|Whitepaper in PDF format||SOA_BPM_EA.pdf||789KB||HTTP|
IBM Global CEO
McKinsey survey and analysis of 100 companies in France, Germany, UK and the US
Smart SOA: Best practices for agile innovation and
Trends in Collaborative Modeling,
Michael Blechar, Gartner Research. Note: Registration is required to
access this publication.
SOA Governance – IBM’s Approach,
William A. Brown, Garry Moore, William Tegan, IBM, 2006.
IBM’s SOA Foundation – An Architectural Introduction and
Rob High, Jr., Stephen Kinder, Steve Graham, IBM 2005.
Driving the Evolution to Actionable Architecture,
Jan Popkin, Telelogic 2006.
IBM Business Process Management Enabled by SOA
Oriented Architecture - SOA
Claus Torp Jensen is a Senior Technical Staff Member and Chief Architect for SOA-BPM-EA Technical Strategy at IBM in Somers, NY. He is part of IBM's SOA Foundation team, working on the convergence of different architectural disciplines. Claus is a member of the WebSphere Foundation Architecture Board.
Prior to joining IBM, Claus had ten years of experience as a Chief Architect and SOA Evangelist.
You can reach Ian at email@example.com.
Jim Amsden is a Senior Technical Staff Member at IBM, in Research Triangle Park, NC. He has over 20 years of experience in designing and developing applications and tools for the software development industry, and holds a Masters in Computer Science from Boston University.
Jim's interests include Enterprise Architecture, contract-based development, agent programming, business-driven development, Java™EE, UML, and service-oriented architectures. He is the co-author of Enterprise Java Programming with IBM WebSphere.
Jim's current focus is on finding ways to integrate tools to better support agile development processes. He is currently responsible for developing IBM Rational’s Enterprise Architecture strategy and tool support. You can reach Jim at firstname.lastname@example.org.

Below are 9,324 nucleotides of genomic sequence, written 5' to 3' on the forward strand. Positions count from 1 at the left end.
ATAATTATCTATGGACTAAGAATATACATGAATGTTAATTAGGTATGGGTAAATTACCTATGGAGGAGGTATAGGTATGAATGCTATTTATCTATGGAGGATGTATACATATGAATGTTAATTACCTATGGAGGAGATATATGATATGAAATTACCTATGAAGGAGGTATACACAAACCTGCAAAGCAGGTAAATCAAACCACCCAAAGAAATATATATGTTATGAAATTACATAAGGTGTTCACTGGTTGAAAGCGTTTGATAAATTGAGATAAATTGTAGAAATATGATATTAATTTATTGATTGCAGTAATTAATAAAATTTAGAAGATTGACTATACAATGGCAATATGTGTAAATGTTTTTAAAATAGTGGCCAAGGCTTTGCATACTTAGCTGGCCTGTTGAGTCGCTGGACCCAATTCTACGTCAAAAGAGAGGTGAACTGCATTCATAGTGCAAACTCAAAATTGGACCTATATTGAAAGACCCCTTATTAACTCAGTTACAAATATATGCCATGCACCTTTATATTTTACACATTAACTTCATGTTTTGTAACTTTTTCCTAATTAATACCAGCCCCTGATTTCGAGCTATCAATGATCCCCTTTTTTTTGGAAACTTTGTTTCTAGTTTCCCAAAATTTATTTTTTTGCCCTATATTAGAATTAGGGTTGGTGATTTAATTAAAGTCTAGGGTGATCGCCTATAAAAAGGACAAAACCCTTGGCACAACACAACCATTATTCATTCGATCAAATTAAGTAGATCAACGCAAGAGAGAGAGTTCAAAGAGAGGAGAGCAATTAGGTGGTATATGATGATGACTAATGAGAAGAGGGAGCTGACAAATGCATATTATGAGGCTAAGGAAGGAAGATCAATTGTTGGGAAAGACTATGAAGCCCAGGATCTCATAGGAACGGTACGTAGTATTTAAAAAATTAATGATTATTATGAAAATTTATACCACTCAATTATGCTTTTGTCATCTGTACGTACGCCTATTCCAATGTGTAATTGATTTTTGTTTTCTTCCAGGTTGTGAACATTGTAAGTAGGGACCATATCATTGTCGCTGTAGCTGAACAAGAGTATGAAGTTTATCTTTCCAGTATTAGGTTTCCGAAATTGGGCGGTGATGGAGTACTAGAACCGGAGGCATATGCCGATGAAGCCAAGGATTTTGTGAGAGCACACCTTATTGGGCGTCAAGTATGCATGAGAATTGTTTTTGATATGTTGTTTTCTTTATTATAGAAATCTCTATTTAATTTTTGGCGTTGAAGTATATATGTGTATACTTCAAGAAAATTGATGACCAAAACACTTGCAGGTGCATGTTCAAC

Scott Darlington is a Senior Product Manager at IBM Rational in Ottawa, Ontario, where he is responsible for enterprise architecture. Prior to joining IBM, Scott worked for Rational Software Corporation, where he was a member of the product management team for the Rational Rose family of products.
Scott started his career building hardware at the Multiprocessor Research Group at the University of Waterloo before joining Bell-Northern Research to write software for digital switching systems. He holds two degrees, Bachelor of Applied Science and Master of Mathematics, from University of Waterloo in Ontario, Canada.
You can reach Scott at email@example.com.
Martin Owen is an IBM Senior Product Manager at IBM UK. He responsible for the strategy, requirements and delivery of IBM Rational's Enterprise Architecture (EA) tools. Martin is a TOGAF certified practitioner and has over 18 years experience in the EA field as a consultant and product and project manager.
Eric Herness is an IBM Distinguished Engineer and is the Chief Architect for Business Process Management (BPM) products in the AIM Division of IBM Sofware Group. He leads the team of architects that define BPM product architecture and direction.
Eric is a senior member of the WebSphere Foundation Architecture Board and a member of the Software Group Architecture Board Steering Committee.
You can reach Eric at firstname.lastname@example.org.